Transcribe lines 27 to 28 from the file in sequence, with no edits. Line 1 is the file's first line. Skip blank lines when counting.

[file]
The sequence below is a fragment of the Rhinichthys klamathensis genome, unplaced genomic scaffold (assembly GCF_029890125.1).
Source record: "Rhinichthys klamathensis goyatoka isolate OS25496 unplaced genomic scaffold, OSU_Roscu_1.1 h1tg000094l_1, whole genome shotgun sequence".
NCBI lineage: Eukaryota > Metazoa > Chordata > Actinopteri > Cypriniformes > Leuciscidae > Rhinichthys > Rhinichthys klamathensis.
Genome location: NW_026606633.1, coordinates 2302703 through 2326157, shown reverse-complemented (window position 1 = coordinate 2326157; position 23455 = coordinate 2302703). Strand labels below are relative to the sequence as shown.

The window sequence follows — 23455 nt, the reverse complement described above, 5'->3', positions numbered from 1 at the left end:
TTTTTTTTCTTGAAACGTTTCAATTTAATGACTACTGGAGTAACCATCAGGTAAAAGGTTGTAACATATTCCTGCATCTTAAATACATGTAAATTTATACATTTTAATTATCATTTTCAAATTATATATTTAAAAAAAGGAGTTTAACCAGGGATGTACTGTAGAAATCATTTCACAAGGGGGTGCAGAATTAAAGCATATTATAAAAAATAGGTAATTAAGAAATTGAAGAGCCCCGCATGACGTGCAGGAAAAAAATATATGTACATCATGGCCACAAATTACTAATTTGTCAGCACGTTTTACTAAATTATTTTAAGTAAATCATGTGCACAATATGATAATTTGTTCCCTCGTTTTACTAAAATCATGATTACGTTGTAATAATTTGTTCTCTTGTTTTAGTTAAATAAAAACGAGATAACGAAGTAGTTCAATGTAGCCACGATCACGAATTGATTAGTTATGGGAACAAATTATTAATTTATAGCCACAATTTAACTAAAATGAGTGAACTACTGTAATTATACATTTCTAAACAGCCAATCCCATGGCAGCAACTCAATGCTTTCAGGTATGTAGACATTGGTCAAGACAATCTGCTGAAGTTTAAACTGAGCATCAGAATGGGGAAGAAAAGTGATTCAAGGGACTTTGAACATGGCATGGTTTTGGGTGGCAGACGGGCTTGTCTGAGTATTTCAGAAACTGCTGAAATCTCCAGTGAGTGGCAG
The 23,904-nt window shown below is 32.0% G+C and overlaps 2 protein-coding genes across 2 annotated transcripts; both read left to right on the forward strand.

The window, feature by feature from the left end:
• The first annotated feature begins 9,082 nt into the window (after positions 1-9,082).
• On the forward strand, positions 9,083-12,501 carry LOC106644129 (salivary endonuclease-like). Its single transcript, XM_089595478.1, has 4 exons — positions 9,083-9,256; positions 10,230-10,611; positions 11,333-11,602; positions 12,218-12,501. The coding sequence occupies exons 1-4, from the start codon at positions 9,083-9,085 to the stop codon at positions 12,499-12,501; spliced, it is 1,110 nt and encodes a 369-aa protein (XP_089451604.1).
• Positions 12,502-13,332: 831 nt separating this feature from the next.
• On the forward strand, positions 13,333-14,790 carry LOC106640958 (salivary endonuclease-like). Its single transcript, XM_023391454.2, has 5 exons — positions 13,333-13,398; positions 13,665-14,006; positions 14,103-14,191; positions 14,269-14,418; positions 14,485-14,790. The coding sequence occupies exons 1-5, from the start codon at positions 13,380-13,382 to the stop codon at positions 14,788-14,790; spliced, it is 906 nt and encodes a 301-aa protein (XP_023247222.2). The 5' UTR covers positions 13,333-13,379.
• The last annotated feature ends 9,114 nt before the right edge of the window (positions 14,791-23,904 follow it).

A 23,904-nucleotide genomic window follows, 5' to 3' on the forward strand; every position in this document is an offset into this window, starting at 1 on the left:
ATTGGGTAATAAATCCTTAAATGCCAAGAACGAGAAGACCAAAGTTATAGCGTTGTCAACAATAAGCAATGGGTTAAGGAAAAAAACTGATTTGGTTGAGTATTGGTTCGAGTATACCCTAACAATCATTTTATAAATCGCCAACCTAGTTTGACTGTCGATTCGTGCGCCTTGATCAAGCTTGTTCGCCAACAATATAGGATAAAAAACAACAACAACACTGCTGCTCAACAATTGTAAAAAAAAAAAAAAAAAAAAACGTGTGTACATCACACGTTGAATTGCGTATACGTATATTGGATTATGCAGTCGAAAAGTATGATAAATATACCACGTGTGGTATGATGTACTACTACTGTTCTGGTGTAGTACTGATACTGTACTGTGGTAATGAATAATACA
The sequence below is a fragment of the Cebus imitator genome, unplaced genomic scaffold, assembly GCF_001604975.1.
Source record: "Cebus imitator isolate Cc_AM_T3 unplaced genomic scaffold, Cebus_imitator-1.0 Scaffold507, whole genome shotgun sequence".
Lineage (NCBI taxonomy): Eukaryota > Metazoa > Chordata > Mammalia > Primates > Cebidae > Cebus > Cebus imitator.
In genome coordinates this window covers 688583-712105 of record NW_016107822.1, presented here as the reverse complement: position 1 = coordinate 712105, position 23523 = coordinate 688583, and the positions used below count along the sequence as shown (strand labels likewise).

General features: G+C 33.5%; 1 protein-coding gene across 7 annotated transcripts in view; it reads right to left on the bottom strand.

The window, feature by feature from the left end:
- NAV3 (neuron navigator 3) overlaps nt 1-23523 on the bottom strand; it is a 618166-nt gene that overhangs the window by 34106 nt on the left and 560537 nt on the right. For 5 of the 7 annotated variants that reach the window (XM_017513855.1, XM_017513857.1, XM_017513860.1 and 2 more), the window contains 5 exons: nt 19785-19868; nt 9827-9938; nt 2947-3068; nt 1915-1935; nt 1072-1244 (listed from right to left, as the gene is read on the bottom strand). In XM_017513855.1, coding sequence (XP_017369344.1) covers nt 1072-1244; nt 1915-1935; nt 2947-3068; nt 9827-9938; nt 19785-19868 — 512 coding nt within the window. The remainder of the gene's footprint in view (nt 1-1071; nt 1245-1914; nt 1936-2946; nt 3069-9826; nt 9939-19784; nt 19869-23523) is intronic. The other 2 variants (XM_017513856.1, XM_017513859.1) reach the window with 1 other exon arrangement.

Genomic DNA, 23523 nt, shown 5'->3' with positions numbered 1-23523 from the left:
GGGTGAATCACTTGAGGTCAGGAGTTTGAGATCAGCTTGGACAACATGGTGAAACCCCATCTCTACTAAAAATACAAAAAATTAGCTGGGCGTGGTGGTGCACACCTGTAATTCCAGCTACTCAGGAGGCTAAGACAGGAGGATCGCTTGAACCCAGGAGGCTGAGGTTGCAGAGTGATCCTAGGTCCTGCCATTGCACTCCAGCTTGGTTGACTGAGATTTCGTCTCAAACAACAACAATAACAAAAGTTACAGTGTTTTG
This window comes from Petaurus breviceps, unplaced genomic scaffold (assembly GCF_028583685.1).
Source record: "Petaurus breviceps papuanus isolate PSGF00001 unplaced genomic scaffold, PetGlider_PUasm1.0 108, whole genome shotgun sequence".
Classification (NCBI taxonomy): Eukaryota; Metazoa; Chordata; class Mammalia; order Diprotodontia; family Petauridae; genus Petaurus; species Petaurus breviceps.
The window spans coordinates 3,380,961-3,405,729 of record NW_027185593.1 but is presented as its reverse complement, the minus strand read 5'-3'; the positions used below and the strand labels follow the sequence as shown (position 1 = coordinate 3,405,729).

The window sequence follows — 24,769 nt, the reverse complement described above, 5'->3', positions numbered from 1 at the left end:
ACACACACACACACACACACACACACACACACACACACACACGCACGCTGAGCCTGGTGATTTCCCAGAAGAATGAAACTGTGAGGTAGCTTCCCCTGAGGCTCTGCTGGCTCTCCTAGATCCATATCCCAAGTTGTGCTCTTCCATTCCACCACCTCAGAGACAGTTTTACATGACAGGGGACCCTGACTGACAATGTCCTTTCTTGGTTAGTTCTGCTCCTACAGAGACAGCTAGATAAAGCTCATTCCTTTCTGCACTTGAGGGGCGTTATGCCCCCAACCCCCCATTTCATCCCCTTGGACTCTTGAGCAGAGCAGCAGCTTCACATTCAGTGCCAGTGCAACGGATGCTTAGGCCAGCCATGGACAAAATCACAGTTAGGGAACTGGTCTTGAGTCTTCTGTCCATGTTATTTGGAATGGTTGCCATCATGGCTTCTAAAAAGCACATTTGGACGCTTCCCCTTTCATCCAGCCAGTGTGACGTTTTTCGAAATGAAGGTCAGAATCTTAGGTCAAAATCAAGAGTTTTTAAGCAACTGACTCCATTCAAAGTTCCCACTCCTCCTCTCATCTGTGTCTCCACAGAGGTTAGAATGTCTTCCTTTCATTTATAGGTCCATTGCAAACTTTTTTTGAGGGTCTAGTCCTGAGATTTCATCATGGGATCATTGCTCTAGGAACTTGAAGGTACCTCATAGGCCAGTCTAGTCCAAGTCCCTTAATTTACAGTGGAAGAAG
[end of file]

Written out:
Classification (NCBI taxonomy): Eukaryota; Metazoa; Chordata; class Mammalia; order Diprotodontia; family Petauridae; genus Petaurus; species Petaurus breviceps.
The window spans coordinates 3,380,961-3,405,729 of record NW_027185593.1 but is presented as its reverse complement, the minus strand read 5'-3'; the positions used below and the strand labels follow the sequence as shown (position 1 = coordinate 3,405,729).